What is used in higher end lenses is an apochromatic lens design, in which a third element is added, correcting even further the aberrations.
A simplified diagram demonstrating how apochromatic lenses work
In addition to this design, lenses like the Canon EF 70-200mm F2.8L IS (and all other L lenses, for that matter) contain super-low dispersion glass, which as the name implies, doesn’t disperse the different wavelengths as much, minimizing this problem. Because low dispersion materials like fluorite are usually used, the final lens cost is driven up quite a bit, which partly explains why they cost so much in the first place.
How to avoid it on the field
Avoid high contrast situations
This might seem like a no-brainer but it really helps to downplay the optic design imperfections, especially if using consumer level lenses like most of us do. Common suspects include fences, tree branches and shooting a subject against a bright sunny sky.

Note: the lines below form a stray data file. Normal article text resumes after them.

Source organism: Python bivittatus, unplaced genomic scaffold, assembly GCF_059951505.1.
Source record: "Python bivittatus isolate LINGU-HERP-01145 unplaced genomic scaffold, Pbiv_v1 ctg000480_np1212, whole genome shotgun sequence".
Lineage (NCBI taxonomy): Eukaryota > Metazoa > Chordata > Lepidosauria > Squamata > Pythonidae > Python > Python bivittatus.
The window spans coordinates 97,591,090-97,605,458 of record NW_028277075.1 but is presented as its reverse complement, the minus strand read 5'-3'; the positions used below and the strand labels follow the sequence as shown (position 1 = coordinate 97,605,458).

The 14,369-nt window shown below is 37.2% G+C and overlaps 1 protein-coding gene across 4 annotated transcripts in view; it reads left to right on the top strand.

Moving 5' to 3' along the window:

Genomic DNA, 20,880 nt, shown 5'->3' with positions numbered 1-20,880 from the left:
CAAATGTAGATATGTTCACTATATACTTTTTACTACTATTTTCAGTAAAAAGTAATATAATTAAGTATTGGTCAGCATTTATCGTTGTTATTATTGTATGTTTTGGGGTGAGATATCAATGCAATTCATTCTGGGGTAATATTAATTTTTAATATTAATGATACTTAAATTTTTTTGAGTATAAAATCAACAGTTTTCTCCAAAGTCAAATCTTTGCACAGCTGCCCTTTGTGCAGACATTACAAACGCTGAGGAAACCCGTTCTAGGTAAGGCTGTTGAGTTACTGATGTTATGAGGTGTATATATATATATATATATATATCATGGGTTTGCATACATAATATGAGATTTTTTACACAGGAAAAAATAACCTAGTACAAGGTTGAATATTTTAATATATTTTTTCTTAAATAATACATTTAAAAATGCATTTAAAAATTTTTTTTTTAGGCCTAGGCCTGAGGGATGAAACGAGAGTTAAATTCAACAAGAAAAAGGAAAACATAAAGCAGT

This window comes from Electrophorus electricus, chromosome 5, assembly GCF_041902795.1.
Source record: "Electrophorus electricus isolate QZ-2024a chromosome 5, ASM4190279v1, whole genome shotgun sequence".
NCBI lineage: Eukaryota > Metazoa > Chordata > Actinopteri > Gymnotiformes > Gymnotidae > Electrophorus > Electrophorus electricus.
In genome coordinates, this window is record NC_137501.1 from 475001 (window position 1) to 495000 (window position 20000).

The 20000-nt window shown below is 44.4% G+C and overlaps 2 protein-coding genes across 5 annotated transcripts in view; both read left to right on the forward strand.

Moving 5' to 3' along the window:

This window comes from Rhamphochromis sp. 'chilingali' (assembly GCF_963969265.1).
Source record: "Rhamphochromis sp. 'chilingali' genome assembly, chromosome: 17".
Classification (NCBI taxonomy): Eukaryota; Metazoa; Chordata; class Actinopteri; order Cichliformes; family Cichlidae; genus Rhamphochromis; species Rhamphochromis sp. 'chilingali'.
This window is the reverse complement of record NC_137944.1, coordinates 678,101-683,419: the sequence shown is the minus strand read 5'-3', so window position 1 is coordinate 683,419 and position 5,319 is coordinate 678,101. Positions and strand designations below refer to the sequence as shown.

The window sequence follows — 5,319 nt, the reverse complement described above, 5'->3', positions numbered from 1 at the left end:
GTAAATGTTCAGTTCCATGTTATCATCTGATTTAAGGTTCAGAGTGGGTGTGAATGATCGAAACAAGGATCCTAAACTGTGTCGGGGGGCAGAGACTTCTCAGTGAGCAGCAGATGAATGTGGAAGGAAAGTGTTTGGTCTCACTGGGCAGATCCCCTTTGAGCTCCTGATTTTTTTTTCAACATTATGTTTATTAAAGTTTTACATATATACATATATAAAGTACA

Stop down your aperture
While it is very tempting to use a wide aperture to get nice bokeh, if you get some fringing try to stop down the aperture at least one stop. This will greatly help minimize the visible aberrations.
Avoid the extremes of your zoom lens
Not only in life but also in photographic lenses it is said that virtue is in the middle. Zoom lenses usually perform better when using its middle focal lengths. For example, when using a 70-200mm zoom, shooting at 135mm will usually wield better results than at 200mm.
Avoid super zoom lenses